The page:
The only way I seen a relation between Youtube and journalism was really citizen journalism. Youtube, because it’s free and allows videos to be posted rather quickly, enabled citizens to post videos of events they seen that reporters might not have been able to get or just anything that they too wanted to share with the world.

  7. 7 Tim November 16, 2009 at 11:34 pm

    I think the hypothesis that YouTube can be used to demonstrate a broad, cross-cultural anthropological analysis is an entirely valid one. As seen throughout the video by Michael Wesch, there are enough examples of varying types of cultures, personalities, and social groups for an exhaustive study of the modern human condition and how it interacts with technology. Through his research, Wesch was able to find the communities that people have carved out for themselves online. People that use YouTube to communicate with the outside world also experience varying degrees of self-awareness. Some have even become hyper self-aware, and in the process have learned more about the way others perceive them than they ever would have in the pre-Internet days.

    In addition to its anthropological benefits, YouTube has served as a distinct marketing tool. It has created certain identifiable brands that only exist within its realm. Some can be effective tools of advertising, like the Souljaboy video, or some can be just silly and ridiculous, like the Souljaboy video.

    I think the main theme of these videos, though, is the theme of community. Wesch emphasizes the need for community in one’s life by referencing Bowling Alone, the book by Robert Putnam that described our designated social constructs as slowly breaking down due to the rapid expansion and our increased dependence on technology. Through cultural inversion, Web 2.0 encourages solitary activities such as individualism and independence, but we also have a deeply felt need for community and relationships. In a bizarre parallel, Web 2.0 offers these diametrically opposed notions of community as well, just in a more non-traditional sense.

    While I do see the potential of YouTube and others to drastically change one’s life through newfound communities and relationships, I also find it very hard to believe that these interactions will replace real flesh and blood encounters. Wesch speaks about people being moved by their connection through YouTube in ways they wouldn’t normally be in real life. I find this to be a little hyperbolic. People can reveal certain things on camera that they normally wouldn’t, but that still doesn’t replace real, emotional connectivity and conversation. In fact, with so much anonymity and false identities that are prevalent (i.e. LonelyGirl15), any supposed connections that one makes could end up being based on lies. Although he speaks highly of the lack of inhibition and discretion that people use on the internet, the examples of the YouTube comments cause me to fear that we are trading in our civility in order to be more “open”. YouTube commenters have seriously caused the national discourse to take a few steps back, I’m afraid. Until people learn to control themselves and reduce their narcissistic tendencies, technological breakthroughs such as this will never be able to replace real life.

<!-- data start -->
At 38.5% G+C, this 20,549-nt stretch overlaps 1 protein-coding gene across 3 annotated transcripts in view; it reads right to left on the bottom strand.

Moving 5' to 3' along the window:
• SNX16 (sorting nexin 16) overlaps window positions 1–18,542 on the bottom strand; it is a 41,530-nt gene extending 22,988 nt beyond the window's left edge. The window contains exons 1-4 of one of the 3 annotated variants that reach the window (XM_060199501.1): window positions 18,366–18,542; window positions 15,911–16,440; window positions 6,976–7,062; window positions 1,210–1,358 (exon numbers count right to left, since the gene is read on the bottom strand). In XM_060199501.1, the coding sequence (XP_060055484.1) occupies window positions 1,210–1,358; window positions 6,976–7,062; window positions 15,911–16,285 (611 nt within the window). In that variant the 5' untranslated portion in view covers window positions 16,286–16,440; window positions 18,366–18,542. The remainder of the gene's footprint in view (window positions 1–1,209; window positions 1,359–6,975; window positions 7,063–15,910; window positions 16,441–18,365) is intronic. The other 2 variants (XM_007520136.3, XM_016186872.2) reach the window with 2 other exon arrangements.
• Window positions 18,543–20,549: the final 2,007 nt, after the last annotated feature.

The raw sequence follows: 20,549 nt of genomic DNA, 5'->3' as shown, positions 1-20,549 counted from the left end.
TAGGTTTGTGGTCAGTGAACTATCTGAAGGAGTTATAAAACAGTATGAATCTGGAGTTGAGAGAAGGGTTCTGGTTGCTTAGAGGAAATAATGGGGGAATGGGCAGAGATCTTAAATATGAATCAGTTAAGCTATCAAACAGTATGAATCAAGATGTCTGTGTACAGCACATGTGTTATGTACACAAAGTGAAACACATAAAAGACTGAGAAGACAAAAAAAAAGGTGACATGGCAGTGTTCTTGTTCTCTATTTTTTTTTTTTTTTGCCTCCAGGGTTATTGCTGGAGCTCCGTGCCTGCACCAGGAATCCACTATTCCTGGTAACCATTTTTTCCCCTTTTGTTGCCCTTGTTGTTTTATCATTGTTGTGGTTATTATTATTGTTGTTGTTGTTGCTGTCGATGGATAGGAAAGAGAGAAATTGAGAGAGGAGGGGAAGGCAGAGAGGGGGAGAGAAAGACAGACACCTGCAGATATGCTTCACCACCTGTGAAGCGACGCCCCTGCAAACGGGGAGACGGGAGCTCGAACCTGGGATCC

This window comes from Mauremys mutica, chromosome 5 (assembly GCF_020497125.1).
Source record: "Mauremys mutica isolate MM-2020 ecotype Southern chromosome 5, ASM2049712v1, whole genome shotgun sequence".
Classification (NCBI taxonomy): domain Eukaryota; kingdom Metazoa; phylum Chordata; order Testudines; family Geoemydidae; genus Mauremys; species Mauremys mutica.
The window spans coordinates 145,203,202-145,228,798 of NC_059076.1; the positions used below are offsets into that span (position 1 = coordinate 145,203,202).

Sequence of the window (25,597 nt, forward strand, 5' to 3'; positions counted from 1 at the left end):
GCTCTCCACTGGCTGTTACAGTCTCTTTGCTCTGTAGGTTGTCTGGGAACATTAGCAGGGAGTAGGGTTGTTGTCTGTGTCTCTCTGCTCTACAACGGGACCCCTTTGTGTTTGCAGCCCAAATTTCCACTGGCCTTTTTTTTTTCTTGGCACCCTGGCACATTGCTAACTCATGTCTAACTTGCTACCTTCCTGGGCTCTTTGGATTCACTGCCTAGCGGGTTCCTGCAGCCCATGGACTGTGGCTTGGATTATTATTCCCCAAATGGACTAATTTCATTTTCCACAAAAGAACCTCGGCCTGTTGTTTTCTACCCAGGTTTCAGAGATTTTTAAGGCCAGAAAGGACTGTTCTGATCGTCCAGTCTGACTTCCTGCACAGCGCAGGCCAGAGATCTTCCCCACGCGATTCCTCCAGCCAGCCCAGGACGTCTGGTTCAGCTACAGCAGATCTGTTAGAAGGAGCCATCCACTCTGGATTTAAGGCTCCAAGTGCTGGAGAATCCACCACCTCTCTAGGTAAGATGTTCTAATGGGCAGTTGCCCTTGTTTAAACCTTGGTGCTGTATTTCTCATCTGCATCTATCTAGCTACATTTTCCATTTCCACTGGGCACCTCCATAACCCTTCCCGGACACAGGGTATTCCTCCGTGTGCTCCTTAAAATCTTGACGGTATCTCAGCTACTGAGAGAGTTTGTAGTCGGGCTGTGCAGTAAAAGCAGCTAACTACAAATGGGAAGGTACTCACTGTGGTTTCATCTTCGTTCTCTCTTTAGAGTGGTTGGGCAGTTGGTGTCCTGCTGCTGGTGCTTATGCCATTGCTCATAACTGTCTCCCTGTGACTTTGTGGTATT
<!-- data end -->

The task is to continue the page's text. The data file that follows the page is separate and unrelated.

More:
And Leigh, I think you might be mistaken. I think this is actually the stupidest thing ever recorded:

  8. 8 Cassandra H November 17, 2009 at 12:08 am

    As much as I love journalism and YouTube—I do not want the two mixing. I feel that all three of these videos were great examples of what youtube has done for the society at large (with connectedness etc) but I see far more problems for journalism than I see for its anthropological greatness.

    Wesch’s video as he is talking about youtube’s allowing anyone with a web cams to become part of the process and “giving people new forms of empowerment and stronger connections.” There are people that become “youtube stars,” that have these viral videos that make them celebrities. Others on youtube use it for a medium to talk about their opinions on issues that are happening, ex: Chris Brown/Rhianna scandal.

    Although these are two ways that is part of the appeal of youtube, you have people taking ideas from each other and the mass media and digesting it into your own video for the rest of the world to see—but what would those same things do for news organizations? For example, Wesch’s video discussed the issues of context being collapsed. As a viewer, you do not know how your material that you are putting into these videos are going to be used or how people will interpret what they see.